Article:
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The War of 1812: A Bicentennial Exhibition, Case 10

Case 10: The North – 1812

American strategy for the first campaign season of the war called for invasions of Canada at three points.  William Hull’s Northwest operation proved a disaster. Henry Dearborn’s thrust down Lake Champlain toward Montréal, the most strategically sound approach, did not get off the ground.  Operations along the Niagara River seemed more promising as regular troops and New York militia gathered there throughout the summer of 1812.  In July command of this army was entrusted to New York militia General Stephen Van Rensselaer.

The Niagara frontier followed the river for some 35 miles from Lake Erie to Lake Ontario, anchored at its northern end by American Fort Niagara and British Fort George and on the south by British-held Fort Erie and the town of Buffalo, New York.  About eight miles south of Fort Niagara was a river crossing between Lewiston, New York, and Queenston, Upper Canada.  It was at Lewiston that Van Rensselaer established his headquarters and planned to advance into Canada.

The attack began on October 13.  Only about 1,500 men of Van Rensselaer’s army crossed into Canada due to a shortage of boats and the refusal of some militia units to serve outside the United States.  American forces were able to seize Queenston Heights, the crest of the Niagara Escarpment.  A counterattack personally led by General Isaac Brock failed to dislodge the invaders and resulted in his death.  But the U.S. troops were isolated and ultimately forced to surrender to British and Indian reinforcements.  Queenston followed Detroit as the second major U.S. defeat of 1812.

General Alexander Smyth (1765-1830) replaced Van Rensselaer.  From his headquarters at Buffalo, he led a second, half-hearted invasion at the end of November.  It was quickly called it off, and the armies settled down in winter quarters.

Sword of James Thomas.  Manuscripts Division, James Thomas Papers.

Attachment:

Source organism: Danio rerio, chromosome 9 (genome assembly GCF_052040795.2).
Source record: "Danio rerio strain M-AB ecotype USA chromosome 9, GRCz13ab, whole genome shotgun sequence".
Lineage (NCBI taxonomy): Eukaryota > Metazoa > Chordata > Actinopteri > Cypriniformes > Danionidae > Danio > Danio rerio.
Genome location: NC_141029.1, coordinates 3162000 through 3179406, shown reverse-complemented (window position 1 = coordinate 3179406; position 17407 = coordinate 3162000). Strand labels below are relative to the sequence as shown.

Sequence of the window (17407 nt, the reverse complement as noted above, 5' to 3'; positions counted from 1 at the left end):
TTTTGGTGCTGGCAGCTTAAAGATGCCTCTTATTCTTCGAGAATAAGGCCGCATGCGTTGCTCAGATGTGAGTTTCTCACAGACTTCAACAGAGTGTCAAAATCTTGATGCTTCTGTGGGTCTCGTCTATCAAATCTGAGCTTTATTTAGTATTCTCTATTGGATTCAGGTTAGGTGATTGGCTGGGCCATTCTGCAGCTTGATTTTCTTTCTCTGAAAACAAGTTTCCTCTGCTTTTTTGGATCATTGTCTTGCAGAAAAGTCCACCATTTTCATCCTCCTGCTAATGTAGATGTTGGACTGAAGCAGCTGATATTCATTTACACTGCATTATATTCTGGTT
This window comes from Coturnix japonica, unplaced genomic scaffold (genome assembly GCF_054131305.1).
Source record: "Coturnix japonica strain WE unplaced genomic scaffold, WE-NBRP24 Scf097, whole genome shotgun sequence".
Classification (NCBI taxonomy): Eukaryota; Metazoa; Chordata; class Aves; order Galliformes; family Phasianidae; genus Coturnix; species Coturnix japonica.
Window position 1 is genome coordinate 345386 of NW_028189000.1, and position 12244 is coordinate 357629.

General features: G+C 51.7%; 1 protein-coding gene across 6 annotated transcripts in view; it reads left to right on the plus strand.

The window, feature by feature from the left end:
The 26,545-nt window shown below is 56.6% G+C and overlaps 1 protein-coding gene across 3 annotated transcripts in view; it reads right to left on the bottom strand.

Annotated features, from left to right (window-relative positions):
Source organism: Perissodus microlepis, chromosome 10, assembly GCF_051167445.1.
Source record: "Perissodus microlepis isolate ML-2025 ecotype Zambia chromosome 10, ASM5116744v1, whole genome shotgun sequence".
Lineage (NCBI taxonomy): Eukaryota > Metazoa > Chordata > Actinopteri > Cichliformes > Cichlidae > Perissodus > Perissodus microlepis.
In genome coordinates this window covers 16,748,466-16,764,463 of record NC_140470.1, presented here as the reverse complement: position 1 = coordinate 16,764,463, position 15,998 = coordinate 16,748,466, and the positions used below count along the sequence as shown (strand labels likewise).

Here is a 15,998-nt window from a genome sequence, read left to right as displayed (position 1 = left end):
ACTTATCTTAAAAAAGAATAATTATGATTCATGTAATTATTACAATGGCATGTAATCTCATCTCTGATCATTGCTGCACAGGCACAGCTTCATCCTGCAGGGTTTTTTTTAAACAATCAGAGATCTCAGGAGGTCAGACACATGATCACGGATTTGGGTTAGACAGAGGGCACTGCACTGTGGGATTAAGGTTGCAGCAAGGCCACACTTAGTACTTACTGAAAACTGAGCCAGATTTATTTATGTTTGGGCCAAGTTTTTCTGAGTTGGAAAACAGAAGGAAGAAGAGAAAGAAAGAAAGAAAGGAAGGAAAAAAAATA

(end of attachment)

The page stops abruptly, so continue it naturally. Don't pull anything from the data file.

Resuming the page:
Captain James Thomas (1780-1842) served as a quartermaster at Buffalo in the winter of 1812-1813 and on Lake Champlain in 1813-1814.

Stephen Van Rensselaer (17641839).  Engraving after a portrait miniature by C. Fraser (New York, 1835).  Graphics Division.

John H. Eddy, Map of the Straights of Niagara from Lake Erie to Lake Ontario, 1813 (New York, 1813). Copperplate engraving.  Map Division, Maps 4-N-29.

The Niagara River was a front line throughout the War of 1812.  The land along both banks was relatively well settled by that time.  The inset cross section of Eddy’s map shows Niagara Falls and gives a sense of the 300-foot elevation of the heights above Queenston.

[George Heriot, View of Lewiston and Queenston, ca. 1807]. Watercolor over pencil on paper.  Graphics Division.

On October 13, 1812, invading U.S. troops crossed the Niagara River from Lewiston, New York (left) to Queenston, dominated by the heights at upper right.

Solomon Van Rensselaer, A Narrative of the Affair of Queenstown: In the War of 1812 (New York, 1836).  Book Division, C2 1836 Va.

A cousin of General Van Rensselaer, Solomon served as his aide-de-camp.  He led the initial attack on Queenston and was badly wounded.

Ezra Canfield ALS to Lucretia Canfield, Lewistown, October 18, 1812.  Manuscripts Division, War of 1812 Collection.

Ezra Canfield was one of those who did not cross the Niagara.  He watched the Battle of Queenston Heights from the New York shore.  In this letter to his wife, Ezra admits “I was not in it,” apparently because of a promise he had made to her.  Watching “the savage butchery of my friends and mes[s]mates,” however, made him feel that he should have been with them.